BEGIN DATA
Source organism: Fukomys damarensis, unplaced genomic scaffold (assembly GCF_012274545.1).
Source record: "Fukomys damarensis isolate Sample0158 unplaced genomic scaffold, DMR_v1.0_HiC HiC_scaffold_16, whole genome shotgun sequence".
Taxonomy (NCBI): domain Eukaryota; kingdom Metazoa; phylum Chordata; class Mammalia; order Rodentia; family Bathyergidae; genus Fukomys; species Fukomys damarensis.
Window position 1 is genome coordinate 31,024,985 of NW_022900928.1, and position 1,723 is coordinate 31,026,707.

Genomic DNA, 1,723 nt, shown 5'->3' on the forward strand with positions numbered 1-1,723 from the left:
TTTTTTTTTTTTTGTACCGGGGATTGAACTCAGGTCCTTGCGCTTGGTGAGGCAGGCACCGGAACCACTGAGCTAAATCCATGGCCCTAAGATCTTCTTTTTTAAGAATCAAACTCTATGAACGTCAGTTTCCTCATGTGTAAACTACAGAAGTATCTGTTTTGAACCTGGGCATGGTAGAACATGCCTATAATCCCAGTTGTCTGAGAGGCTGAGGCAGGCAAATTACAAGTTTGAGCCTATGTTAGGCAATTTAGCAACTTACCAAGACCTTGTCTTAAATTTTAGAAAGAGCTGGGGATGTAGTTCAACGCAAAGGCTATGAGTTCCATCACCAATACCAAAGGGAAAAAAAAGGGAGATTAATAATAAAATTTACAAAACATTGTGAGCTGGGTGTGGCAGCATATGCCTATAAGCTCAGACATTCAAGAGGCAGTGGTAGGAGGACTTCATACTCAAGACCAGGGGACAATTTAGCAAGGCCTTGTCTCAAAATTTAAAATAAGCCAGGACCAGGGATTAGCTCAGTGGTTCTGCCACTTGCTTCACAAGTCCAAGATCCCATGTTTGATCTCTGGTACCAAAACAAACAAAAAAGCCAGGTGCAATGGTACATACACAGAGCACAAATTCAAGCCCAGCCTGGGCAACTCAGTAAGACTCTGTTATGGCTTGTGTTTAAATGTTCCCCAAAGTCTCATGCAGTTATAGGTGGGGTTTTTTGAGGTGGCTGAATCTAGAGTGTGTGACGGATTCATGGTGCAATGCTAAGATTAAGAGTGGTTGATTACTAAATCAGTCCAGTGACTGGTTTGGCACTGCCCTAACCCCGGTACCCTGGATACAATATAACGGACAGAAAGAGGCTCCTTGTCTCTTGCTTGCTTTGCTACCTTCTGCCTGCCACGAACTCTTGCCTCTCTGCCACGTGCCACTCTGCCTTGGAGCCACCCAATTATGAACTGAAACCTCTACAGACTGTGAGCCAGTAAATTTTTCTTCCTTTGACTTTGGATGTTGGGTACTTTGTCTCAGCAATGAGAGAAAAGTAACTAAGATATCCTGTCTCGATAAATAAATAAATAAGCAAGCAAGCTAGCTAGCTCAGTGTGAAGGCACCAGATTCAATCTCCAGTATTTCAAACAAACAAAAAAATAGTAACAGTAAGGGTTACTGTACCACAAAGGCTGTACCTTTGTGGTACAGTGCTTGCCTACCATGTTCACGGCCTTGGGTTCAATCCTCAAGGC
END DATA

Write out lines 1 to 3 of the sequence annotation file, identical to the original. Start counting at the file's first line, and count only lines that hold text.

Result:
Source organism: Fukomys damarensis, unplaced genomic scaffold (assembly GCF_012274545.1).
Source record: "Fukomys damarensis isolate Sample0158 unplaced genomic scaffold, DMR_v1.0_HiC HiC_scaffold_16, whole genome shotgun sequence".
Taxonomy (NCBI): domain Eukaryota; kingdom Metazoa; phylum Chordata; class Mammalia; order Rodentia; family Bathyergidae; genus Fukomys; species Fukomys damarensis.